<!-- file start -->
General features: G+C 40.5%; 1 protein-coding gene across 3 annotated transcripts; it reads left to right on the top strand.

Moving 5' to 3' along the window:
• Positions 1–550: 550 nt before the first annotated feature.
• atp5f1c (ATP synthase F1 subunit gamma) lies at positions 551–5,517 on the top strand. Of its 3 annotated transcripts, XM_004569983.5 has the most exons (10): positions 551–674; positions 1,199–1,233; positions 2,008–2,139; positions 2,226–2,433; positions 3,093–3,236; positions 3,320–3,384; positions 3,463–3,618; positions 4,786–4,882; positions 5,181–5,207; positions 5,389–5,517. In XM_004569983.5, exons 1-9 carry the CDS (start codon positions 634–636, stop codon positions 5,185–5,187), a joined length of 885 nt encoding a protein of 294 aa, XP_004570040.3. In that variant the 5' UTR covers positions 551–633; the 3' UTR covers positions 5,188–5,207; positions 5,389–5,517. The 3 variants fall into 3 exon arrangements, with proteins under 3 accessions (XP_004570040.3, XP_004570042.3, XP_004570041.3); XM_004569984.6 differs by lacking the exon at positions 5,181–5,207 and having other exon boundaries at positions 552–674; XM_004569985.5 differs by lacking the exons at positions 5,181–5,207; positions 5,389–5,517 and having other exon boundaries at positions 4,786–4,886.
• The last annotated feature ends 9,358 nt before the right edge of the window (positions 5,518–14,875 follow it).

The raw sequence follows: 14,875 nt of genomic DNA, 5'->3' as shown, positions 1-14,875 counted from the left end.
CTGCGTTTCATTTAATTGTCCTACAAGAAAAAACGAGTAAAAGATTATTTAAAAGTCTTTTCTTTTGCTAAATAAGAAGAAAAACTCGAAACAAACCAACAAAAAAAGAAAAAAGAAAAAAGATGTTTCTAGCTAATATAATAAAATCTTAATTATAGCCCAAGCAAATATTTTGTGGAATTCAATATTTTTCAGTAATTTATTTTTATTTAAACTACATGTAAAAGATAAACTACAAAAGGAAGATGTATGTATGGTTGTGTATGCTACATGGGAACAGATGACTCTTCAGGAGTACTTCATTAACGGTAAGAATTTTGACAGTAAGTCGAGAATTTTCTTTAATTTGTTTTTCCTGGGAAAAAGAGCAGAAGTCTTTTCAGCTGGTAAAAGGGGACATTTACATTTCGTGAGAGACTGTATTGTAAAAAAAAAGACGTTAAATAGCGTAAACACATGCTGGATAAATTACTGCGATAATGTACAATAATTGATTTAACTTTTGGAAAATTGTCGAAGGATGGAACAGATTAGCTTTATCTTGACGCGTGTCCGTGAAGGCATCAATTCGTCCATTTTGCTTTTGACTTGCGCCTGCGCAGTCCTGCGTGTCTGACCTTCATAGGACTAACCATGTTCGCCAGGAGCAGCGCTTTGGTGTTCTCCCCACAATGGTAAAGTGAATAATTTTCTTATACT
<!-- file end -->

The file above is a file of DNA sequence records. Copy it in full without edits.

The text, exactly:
General features: G+C 40.5%; 1 protein-coding gene across 3 annotated transcripts; it reads left to right on the top strand.

Moving 5' to 3' along the window:
• Positions 1–550: 550 nt before the first annotated feature.
• atp5f1c (ATP synthase F1 subunit gamma) lies at positions 551–5,517 on the top strand. Of its 3 annotated transcripts, XM_004569983.5 has the most exons (10): positions 551–674; positions 1,199–1,233; positions 2,008–2,139; positions 2,226–2,433; positions 3,093–3,236; positions 3,320–3,384; positions 3,463–3,618; positions 4,786–4,882; positions 5,181–5,207; positions 5,389–5,517. In XM_004569983.5, exons 1-9 carry the CDS (start codon positions 634–636, stop codon positions 5,185–5,187), a joined length of 885 nt encoding a protein of 294 aa, XP_004570040.3. In that variant the 5' UTR covers positions 551–633; the 3' UTR covers positions 5,188–5,207; positions 5,389–5,517. The 3 variants fall into 3 exon arrangements, with proteins under 3 accessions (XP_004570040.3, XP_004570042.3, XP_004570041.3); XM_004569984.6 differs by lacking the exon at positions 5,181–5,207 and having other exon boundaries at positions 552–674; XM_004569985.5 differs by lacking the exons at positions 5,181–5,207; positions 5,389–5,517 and having other exon boundaries at positions 4,786–4,886.
• The last annotated feature ends 9,358 nt before the right edge of the window (positions 5,518–14,875 follow it).

The raw sequence follows: 14,875 nt of genomic DNA, 5'->3' as shown, positions 1-14,875 counted from the left end.
CTGCGTTTCATTTAATTGTCCTACAAGAAAAAACGAGTAAAAGATTATTTAAAAGTCTTTTCTTTTGCTAAATAAGAAGAAAAACTCGAAACAAACCAACAAAAAAAGAAAAAAGAAAAAAGATGTTTCTAGCTAATATAATAAAATCTTAATTATAGCCCAAGCAAATATTTTGTGGAATTCAATATTTTTCAGTAATTTATTTTTATTTAAACTACATGTAAAAGATAAACTACAAAAGGAAGATGTATGTATGGTTGTGTATGCTACATGGGAACAGATGACTCTTCAGGAGTACTTCATTAACGGTAAGAATTTTGACAGTAAGTCGAGAATTTTCTTTAATTTGTTTTTCCTGGGAAAAAGAGCAGAAGTCTTTTCAGCTGGTAAAAGGGGACATTTACATTTCGTGAGAGACTGTATTGTAAAAAAAAAGACGTTAAATAGCGTAAACACATGCTGGATAAATTACTGCGATAATGTACAATAATTGATTTAACTTTTGGAAAATTGTCGAAGGATGGAACAGATTAGCTTTATCTTGACGCGTGTCCGTGAAGGCATCAATTCGTCCATTTTGCTTTTGACTTGCGCCTGCGCAGTCCTGCGTGTCTGACCTTCATAGGACTAACCATGTTCGCCAGGAGCAGCGCTTTGGTGTTCTCCCCACAATGGTAAAGTGAATAATTTTCTTATACT